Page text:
The initial release of Monster Hunter Generations may be a few months behind us now, with the game’s second wave of monthly DLC landing two Fridays ago. But what good is hunting monsters, when you can rank them instead?
Framed as more of a celebration of the past years’ history of the franchise, Generations did bring in — albeit only a few — new monsters. Using a super specific scientific secret ranking method (one that’s not at all arbitrary, we swear), we decided to rank the newbie mons this time around and see just who was the best of the rest.
A few notes: Deviants, other variant monsters, Larinoth, or little guys like the Moofah? Not eligible for the list. Sorry! Just brand new monsters this time around. Deal with it Dreadking, deal with it.
Also, there’s some end game spoilers as well, so if you haven’t fought Nakarkos yet, might want to wait. Bookmark this. The list will still be here. We promise. But let’s get to it. It’ll be a real monster mash.
7: Great Maccao
While it may be last on this list, the Great Maccao actually isn’t that bad of a monster. It’s no Qurupeco, that’s for sure, but as a low tier, starter monster, things could be a lot worse.
The Maccao’s whole vibrant coloring and parrot motif works, it’s just up against a lot of stiff competition from the rest of the list. Even if it does have some pretty cool music.
Now, if what I’ve read is true, Japan’s Monster Hunter fans may be already crying blasphemy. Mizutsune — the flowery dragon that attacks with… yup, bubbles — certainly plays to Japanese sensibility, incorporating elements of Japanese mythology into its nomenclature and armor design.
The bubbles, however, are where my problem lies, I think. I’m far from against monsters having unique and new status effects, but bubbles? It’s one thing to have monsters inflict viruses or other such statuses, but actually giving them the ability to produce soap is just a little odd and unnatural. What’s next, a monster that can shoot microwave rays and turn hunters into well done burritos?
Joking aside, Mizutsune might be a case where the monster’s abilities actually bring down the design as a whole. Did it really need to be able to blow bubbles? Nah. I don’t think so.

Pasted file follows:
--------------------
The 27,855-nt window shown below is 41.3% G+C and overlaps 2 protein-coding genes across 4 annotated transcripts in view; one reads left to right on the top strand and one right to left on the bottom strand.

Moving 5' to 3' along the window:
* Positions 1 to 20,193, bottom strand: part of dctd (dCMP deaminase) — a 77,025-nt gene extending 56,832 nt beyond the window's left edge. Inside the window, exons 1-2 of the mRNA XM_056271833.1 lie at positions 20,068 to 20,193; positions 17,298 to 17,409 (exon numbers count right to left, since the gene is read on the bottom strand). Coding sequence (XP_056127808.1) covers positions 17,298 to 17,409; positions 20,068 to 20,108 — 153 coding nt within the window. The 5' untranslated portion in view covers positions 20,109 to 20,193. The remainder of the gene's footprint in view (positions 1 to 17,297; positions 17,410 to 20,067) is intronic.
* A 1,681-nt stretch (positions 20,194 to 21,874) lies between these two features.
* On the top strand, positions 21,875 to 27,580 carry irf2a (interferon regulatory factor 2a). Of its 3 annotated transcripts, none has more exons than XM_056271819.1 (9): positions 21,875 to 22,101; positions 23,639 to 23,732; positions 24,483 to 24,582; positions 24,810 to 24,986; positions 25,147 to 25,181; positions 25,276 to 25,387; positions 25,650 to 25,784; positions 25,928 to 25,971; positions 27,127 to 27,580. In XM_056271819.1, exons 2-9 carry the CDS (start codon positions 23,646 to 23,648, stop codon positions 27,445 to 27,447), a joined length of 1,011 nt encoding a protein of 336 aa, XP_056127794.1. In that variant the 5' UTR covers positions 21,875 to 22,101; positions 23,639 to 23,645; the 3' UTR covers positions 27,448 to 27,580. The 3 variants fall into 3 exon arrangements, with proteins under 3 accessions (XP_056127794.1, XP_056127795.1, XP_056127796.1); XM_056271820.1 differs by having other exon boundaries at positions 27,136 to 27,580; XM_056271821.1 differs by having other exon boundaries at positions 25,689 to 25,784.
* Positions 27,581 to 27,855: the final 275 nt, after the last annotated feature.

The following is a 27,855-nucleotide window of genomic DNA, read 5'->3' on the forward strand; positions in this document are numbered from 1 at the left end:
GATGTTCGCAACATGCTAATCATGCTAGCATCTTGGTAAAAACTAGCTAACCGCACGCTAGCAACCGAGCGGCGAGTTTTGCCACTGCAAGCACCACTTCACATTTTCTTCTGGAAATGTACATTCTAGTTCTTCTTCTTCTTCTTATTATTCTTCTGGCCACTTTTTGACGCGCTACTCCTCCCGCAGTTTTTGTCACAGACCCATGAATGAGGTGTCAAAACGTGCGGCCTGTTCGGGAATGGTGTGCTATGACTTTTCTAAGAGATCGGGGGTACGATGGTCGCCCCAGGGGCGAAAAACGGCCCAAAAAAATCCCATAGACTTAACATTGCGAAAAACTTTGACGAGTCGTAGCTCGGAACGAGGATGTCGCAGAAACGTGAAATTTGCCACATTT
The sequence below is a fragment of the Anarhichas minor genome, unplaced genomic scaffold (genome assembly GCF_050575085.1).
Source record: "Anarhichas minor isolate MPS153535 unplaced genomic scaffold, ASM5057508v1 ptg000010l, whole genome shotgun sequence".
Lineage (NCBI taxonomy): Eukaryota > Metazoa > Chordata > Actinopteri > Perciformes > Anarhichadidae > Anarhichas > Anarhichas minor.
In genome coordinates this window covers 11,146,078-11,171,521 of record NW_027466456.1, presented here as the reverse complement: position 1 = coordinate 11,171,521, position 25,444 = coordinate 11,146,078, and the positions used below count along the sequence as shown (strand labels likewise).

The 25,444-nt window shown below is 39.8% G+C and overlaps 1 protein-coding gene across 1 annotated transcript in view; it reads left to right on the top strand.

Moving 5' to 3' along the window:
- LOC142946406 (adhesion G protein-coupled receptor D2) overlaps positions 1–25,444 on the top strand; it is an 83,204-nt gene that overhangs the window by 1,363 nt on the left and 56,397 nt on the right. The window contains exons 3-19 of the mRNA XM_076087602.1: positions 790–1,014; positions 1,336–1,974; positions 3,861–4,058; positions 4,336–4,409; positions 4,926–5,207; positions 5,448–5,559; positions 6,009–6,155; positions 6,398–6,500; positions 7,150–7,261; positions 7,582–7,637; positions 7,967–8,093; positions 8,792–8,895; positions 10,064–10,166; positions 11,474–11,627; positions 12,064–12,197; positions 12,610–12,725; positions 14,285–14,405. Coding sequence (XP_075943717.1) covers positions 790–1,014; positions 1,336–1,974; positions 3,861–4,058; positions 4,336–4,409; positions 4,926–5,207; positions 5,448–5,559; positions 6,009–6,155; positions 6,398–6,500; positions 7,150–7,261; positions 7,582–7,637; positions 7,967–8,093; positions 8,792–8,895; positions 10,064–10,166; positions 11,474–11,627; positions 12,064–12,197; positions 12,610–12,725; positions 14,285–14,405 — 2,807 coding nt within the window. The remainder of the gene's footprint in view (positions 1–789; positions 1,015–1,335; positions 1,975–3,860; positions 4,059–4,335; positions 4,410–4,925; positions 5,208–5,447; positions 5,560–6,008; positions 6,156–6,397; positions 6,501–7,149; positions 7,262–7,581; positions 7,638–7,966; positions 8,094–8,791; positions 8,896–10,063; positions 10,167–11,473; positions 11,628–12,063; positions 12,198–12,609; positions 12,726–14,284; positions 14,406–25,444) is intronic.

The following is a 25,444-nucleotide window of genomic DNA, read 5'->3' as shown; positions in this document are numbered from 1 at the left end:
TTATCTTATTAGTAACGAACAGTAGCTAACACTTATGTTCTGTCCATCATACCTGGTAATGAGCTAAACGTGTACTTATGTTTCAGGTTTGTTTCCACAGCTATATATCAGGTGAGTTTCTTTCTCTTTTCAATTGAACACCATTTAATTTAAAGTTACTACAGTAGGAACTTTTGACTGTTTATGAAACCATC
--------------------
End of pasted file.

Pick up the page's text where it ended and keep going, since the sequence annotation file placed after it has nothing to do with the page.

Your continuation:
Now this is where things start to get tricky. On the one hand, Nakarkos does make an impression during its first encounter, with it being essentially a giant, writhing skeleton-like monstrosity and all. It’s bony and weird and grim and pokey.
But, once you fight it again and it turns out that beneath that skeleton is a squid, well, it’s a bit of a disappointment. Oh? Just a squishy little fish? No biggie.
I’m torn. By itself, the idea of a giant kraken monster is one I can get behind, but it really felt like a bait and switch, where the end result was something that could be served on a plate as some calamari. Orders up!
Now, if you had told me that an electric dragon with a flashy green and yellow color scheme was going to rank low on my list, I’d probably tell you you were crazy.
Astalos — another one of the “Fated Four” flagship monsters for Generations — has a lot of things going for it. But in the end, I never ended up making its armor, passing it over for other stuff along my questing.
I think it might be because it somewhat gets lost in the shuffle with all the other “dragon-like” monsters that the series has already. I mean, its name is even close to Rathalos! It just doesn’t stand out enough on its own, even though it does have pretty cool electric butterfly wings. Sorry Astalos. Moving on….
I’ve seen threads on both sides of the Malfestio debate, but let’s settle it once and for all. Malfestio is quite a cool cat…err, bird, and managed to fly past not only the game’s “final” boss, but also one of the flagship monsters to claw its way into the top three.
Not too shabby for an owl. But this isn’t your every day Hedwig, Harry.
No, instead Malfestio is a giant blue owl that can cause all sorts of crazy ailments to players. Annoying? Sure, at times, it can be. Doesn’t take away from the design this time, though. I’m not sure if it’s the bright blue fathers that really sell me on it (but the color pallet is quite good), or just the fact that Malfestio is a bad ass owl with an overall great design.
Either way, Melfestio is awesome. Hop off owl haters, hop off.
Just because it’s a rex, doesn’t always mean it’s king.
I actually do like Glavenus quite a bit— I just don’t love it. I don’t want to bring it back home to my parents to show off, you know what I mean?
I’m am, however, always on board with adding more dinosaur-like monsters to the mix, and the feisty Deviljho did need some companionship in the Monster Hunter T-Rex Club.
But there’s still something about Glavenus that just feels a bit off to me. The whole “using its tail to start fire” idea requires a bit of a suspension of belief that I think is right up against the line of what makes sense in the universe (and yeah, I know, Brachydios doesn’t bother me for some reason). The sword tail itself just feels like an extension of one weird idea – “Why not just have a big T-Rex with a sword tail?” – that ends up not fitting as well as it could. So, Glavenus ends up being one of those close, but not entirely there yet designs for me.
And if you are keen, you’ve already realized through process of elimination with monster is taking home the monster crown.
Boom. Gammoth — who might not have the most original name, being essentially “mammoth” with the letter G smashed on the front of it — takes the championship this time around.
Why? I mean, if I have to spell it out for you: It’s a giant freaking wooly mammoth. It may be somewhat simple compared to some of the competitors, but that’s not by itself a bad thing. You get what you came for: A giant mammoth that is going to try to cover you in ice and walk all over you.
In other words, ice reigns supreme this time around. The Starks would be proud. Winter is coming, and Gammoth just might be the one bringing it.